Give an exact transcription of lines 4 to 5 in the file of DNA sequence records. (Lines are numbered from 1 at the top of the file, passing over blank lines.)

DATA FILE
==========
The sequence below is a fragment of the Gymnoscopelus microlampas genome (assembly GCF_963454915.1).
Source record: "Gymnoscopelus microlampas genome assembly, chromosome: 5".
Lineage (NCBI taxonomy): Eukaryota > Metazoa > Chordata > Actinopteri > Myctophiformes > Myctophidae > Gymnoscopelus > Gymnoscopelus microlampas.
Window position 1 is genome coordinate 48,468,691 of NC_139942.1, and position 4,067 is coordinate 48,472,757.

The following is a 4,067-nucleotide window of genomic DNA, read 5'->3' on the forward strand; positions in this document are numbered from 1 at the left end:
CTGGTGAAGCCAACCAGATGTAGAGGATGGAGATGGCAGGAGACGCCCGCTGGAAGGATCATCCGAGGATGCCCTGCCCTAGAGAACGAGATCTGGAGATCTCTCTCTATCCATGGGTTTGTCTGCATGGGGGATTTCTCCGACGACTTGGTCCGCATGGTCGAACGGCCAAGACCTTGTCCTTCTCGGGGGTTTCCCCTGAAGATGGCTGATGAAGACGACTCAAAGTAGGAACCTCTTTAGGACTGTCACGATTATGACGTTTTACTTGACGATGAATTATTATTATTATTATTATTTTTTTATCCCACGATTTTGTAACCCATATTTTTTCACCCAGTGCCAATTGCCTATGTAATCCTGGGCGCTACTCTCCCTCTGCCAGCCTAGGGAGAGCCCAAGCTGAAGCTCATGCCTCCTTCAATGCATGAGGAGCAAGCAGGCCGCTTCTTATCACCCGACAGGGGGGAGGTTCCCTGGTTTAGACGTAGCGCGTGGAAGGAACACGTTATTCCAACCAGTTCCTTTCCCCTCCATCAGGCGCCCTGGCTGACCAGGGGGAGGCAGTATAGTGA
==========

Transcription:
Window position 1 is genome coordinate 48,468,691 of NC_139942.1, and position 4,067 is coordinate 48,472,757.

The following is a 4,067-nucleotide window of genomic DNA, read 5'->3' on the forward strand; positions in this document are numbered from 1 at the left end: